Women In Sports Show The Meaning Of ‘Girl Power’
Women have played second fiddle to men’s sports since, like, the first-ever Olympics. Back in 1896, women weren’t allowed to participate in the Olympics because they were deemed as “too weak and fragile.”
At the age of 14, girls drop out of sports at twice the rate of boys. Yet, research by Pantene shows that sports build confidence and competitiveness in 80% of women who are involved. Perhaps that’s why the women who stay in sports often excel at what they do.
Pantene’s #WanitaBesi campaign highlights the importance of letting girls pursue sports, with encouragement from their ambassador, one of Malaysia’s finest Olympic gymnasts. Women show the meaning of ‘girl power’ when they pursue sports, and here are five types of sports we excel in.
Farah Ann Abdul Hadi isn’t a stranger in the world of sports. She’s Malaysia’s award-winning artistic gymnast who has endured multiple injuries to get to where she is today. Farah Ann has endured a surprising backlash and cyberbullying after winning double gold medals during the 2015 SEA Games. To which the gymnast said, “Empty cans make the most noise.”
“Empty cans make the most noise.” – Farah Ann Abdul Hadi, Malaysian Olympic Gymnast.
She is currently the ambassador for Pantene’s Braids of Strength campaign and encourages all girls to stay in sports and pursue their dreams. Strength isn’t just about brawn – your strength is all in your head. You just need to harness it.
Nur Suryani binti Mohamed Taibi made headlines when she became the most pregnant athlete to compete at the 2012 London Olympics. The 2012 Olympics was every athlete’s dream and this #WanitaBesi wasn’t about to let go of that. Despite receiving advice telling her to quit, she persevered and practiced her shooting skills until the competition day, at 8 months pregnant.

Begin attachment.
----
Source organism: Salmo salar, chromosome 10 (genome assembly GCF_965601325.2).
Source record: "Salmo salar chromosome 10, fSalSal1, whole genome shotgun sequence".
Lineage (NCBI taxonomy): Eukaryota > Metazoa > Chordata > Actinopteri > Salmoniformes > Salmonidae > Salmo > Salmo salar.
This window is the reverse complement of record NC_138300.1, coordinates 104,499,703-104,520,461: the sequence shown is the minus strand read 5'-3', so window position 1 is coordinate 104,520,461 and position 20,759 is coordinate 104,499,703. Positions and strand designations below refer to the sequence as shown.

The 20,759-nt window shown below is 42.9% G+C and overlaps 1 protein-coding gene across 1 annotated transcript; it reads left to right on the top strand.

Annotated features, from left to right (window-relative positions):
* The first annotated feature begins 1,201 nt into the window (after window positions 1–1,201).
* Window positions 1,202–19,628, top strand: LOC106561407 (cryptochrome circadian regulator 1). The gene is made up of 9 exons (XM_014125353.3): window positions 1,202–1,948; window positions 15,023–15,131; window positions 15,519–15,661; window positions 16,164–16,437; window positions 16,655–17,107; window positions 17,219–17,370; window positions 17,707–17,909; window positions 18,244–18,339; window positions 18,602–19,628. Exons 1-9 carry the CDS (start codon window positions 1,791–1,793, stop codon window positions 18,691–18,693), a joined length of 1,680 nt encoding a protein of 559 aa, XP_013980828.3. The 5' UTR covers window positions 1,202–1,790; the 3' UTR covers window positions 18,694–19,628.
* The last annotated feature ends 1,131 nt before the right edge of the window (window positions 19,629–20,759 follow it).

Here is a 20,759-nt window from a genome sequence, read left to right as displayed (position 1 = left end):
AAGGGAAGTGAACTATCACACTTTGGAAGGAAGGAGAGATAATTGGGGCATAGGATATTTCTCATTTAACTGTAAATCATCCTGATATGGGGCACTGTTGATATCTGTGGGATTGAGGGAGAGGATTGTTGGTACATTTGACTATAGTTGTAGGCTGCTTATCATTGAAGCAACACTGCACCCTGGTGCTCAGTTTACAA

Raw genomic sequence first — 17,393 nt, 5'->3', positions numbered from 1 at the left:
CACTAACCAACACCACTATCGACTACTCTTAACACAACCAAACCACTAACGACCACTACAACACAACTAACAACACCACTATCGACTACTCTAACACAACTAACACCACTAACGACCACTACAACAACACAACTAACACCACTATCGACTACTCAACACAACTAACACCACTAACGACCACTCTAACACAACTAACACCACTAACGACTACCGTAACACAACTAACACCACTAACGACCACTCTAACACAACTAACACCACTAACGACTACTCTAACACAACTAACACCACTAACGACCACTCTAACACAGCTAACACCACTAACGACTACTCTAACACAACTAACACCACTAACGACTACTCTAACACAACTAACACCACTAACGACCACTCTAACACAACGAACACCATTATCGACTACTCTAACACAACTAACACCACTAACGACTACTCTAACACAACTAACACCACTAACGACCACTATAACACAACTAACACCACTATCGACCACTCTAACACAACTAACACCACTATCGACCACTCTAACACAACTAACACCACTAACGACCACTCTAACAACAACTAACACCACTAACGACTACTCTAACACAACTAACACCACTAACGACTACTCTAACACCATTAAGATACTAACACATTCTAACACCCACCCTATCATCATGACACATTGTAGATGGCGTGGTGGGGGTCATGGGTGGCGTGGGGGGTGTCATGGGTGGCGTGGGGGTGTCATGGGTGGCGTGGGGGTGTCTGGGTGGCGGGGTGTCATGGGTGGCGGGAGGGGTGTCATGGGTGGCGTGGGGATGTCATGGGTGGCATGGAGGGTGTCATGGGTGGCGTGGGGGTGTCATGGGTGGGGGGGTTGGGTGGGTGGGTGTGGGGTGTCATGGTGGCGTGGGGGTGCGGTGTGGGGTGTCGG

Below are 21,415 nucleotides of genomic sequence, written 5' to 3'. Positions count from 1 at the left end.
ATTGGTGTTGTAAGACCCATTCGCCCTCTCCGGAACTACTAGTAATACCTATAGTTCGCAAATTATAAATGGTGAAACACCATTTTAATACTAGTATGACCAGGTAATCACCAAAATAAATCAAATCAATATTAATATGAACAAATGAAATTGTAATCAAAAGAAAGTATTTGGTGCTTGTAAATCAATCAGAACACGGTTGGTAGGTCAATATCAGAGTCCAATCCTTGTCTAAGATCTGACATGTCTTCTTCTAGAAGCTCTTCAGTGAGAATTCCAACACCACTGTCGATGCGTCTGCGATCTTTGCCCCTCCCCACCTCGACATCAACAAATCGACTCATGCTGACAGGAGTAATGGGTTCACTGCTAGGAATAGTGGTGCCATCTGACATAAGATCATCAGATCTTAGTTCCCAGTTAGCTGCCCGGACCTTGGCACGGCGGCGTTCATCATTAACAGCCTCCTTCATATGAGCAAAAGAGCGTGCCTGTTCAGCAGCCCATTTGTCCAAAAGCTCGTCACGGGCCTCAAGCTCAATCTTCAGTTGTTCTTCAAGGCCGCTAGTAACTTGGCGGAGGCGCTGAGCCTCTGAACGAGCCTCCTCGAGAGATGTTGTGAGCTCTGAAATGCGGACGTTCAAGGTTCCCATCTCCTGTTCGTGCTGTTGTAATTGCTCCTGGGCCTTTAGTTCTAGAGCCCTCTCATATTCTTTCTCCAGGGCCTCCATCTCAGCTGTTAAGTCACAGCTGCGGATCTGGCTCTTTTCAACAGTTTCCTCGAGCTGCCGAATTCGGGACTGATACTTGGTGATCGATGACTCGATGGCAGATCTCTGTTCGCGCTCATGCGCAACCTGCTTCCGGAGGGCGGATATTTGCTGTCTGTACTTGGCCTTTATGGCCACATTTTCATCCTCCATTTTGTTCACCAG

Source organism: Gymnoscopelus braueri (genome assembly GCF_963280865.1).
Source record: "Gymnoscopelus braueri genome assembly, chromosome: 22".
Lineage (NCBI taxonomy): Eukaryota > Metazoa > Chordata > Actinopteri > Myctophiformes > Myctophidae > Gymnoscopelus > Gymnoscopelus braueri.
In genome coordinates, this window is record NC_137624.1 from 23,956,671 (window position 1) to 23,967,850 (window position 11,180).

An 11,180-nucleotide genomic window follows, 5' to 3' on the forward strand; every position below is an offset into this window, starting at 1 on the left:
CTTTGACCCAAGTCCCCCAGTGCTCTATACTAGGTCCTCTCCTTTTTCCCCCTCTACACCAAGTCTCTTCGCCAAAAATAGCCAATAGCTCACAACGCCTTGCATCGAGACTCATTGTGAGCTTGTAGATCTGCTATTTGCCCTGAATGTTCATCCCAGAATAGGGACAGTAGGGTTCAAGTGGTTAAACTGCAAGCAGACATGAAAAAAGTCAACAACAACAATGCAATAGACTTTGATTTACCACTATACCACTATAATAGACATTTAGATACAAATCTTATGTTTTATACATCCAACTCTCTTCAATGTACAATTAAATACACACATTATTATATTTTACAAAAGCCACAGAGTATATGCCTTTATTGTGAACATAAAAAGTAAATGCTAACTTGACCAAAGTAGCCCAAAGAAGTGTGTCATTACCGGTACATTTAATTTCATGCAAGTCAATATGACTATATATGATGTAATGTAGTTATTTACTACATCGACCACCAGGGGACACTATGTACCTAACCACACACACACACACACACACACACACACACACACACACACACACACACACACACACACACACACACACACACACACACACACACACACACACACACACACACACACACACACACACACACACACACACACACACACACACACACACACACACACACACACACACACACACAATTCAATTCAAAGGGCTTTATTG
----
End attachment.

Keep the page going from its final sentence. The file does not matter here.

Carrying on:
Her daughter is now 7 years old, and watches her mom practice every week. Suryani’s inner strength shows us that we’re capable of doing anything when we put our minds to it.
We often see men’s football on TV and not much else – like the Premiere League, for example. Women’s football exists too, so let’s cheer for these female athletes who inspire us simply by doing what they love! The women’s association football is actually listed as the most prominent team sport played by women all-across the globe.
Our very own Steffi Sarge Kaur tirelessly plays football for the Harimau Malaya women’s division. She definitely has what it takes to conquer the very much male-dominated game – speed, agility, and passion for the sport.
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4. Martial arts
If you think women aren’t prominently present in martial arts, think again! After years of being told to defend ourselves, women are reigning in the martial arts. Ann Osman is the Malaysian mixed martial arts (MMA) athlete who inspires us to be better women every day. She was the first professional female athlete to represent her country in the ONE Fighting Championship, after having trained for two years in MMA, and having a solid background in Muay Thai. The badass lady has since retired from the sport in November 2017 but continues to work with ONE FC in the athletic relations department.
Most athletes excel in just one sport – but triathletes are at a different level altogether. They have to excel at swimming, cycling, and running, all at once. Most of us wouldn’t even dream of doing more than one of these sports in just one day – thinking about it just makes me feel out of breath. Malaysian female triathlete Zoe Natasha Bowden was just 17 when she was selected to compete in the 2017 SEA Games where she placed fifth. She was the youngest athlete there too! Now, she aims to work her way up to the Olympics. You go, girl!
Ladies, if you’re passionate about sports, take it up and don’t be afraid to pursue your dreams. After all, sports builds confidence, initiative and teamwork. Stay strong, stay beautiful, and stay in sports.